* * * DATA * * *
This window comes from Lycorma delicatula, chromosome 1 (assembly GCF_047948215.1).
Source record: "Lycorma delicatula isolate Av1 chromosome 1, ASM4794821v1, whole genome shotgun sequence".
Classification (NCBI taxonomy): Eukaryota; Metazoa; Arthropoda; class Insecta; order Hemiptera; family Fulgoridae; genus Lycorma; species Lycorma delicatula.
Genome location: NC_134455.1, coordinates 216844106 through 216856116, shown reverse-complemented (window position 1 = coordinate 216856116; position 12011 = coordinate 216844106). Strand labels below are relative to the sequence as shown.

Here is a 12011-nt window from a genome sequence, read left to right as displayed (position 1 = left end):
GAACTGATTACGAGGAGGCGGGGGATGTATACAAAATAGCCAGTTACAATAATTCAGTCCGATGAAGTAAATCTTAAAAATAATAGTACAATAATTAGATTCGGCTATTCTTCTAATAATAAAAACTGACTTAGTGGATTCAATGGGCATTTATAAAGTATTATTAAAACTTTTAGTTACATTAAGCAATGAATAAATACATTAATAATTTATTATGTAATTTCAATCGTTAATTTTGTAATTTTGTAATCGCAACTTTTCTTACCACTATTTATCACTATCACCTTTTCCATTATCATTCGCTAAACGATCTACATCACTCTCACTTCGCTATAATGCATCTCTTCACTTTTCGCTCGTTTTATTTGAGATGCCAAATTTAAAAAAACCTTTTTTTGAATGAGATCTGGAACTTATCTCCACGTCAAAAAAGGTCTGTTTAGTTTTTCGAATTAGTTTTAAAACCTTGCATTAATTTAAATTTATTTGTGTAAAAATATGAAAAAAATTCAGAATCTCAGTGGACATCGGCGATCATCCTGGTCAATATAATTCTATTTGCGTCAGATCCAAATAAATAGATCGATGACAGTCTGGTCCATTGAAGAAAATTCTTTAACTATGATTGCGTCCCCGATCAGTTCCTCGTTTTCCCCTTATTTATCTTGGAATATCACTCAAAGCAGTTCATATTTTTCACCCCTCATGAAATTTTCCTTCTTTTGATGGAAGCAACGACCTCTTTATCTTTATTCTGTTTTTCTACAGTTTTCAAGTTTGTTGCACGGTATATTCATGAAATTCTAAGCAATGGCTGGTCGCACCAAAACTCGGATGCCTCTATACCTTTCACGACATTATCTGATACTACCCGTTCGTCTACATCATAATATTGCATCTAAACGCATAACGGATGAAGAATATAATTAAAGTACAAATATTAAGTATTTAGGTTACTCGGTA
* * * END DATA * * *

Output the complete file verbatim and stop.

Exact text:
This window comes from Lycorma delicatula, chromosome 1 (assembly GCF_047948215.1).
Source record: "Lycorma delicatula isolate Av1 chromosome 1, ASM4794821v1, whole genome shotgun sequence".
Classification (NCBI taxonomy): Eukaryota; Metazoa; Arthropoda; class Insecta; order Hemiptera; family Fulgoridae; genus Lycorma; species Lycorma delicatula.
Genome location: NC_134455.1, coordinates 216844106 through 216856116, shown reverse-complemented (window position 1 = coordinate 216856116; position 12011 = coordinate 216844106). Strand labels below are relative to the sequence as shown.

Here is a 12011-nt window from a genome sequence, read left to right as displayed (position 1 = left end):
GAACTGATTACGAGGAGGCGGGGGATGTATACAAAATAGCCAGTTACAATAATTCAGTCCGATGAAGTAAATCTTAAAAATAATAGTACAATAATTAGATTCGGCTATTCTTCTAATAATAAAAACTGACTTAGTGGATTCAATGGGCATTTATAAAGTATTATTAAAACTTTTAGTTACATTAAGCAATGAATAAATACATTAATAATTTATTATGTAATTTCAATCGTTAATTTTGTAATTTTGTAATCGCAACTTTTCTTACCACTATTTATCACTATCACCTTTTCCATTATCATTCGCTAAACGATCTACATCACTCTCACTTCGCTATAATGCATCTCTTCACTTTTCGCTCGTTTTATTTGAGATGCCAAATTTAAAAAAACCTTTTTTTGAATGAGATCTGGAACTTATCTCCACGTCAAAAAAGGTCTGTTTAGTTTTTCGAATTAGTTTTAAAACCTTGCATTAATTTAAATTTATTTGTGTAAAAATATGAAAAAAATTCAGAATCTCAGTGGACATCGGCGATCATCCTGGTCAATATAATTCTATTTGCGTCAGATCCAAATAAATAGATCGATGACAGTCTGGTCCATTGAAGAAAATTCTTTAACTATGATTGCGTCCCCGATCAGTTCCTCGTTTTCCCCTTATTTATCTTGGAATATCACTCAAAGCAGTTCATATTTTTCACCCCTCATGAAATTTTCCTTCTTTTGATGGAAGCAACGACCTCTTTATCTTTATTCTGTTTTTCTACAGTTTTCAAGTTTGTTGCACGGTATATTCATGAAATTCTAAGCAATGGCTGGTCGCACCAAAACTCGGATGCCTCTATACCTTTCACGACATTATCTGATACTACCCGTTCGTCTACATCATAATATTGCATCTAAACGCATAACGGATGAAGAATATAATTAAAGTACAAATATTAAGTATTTAGGTTACTCGGTA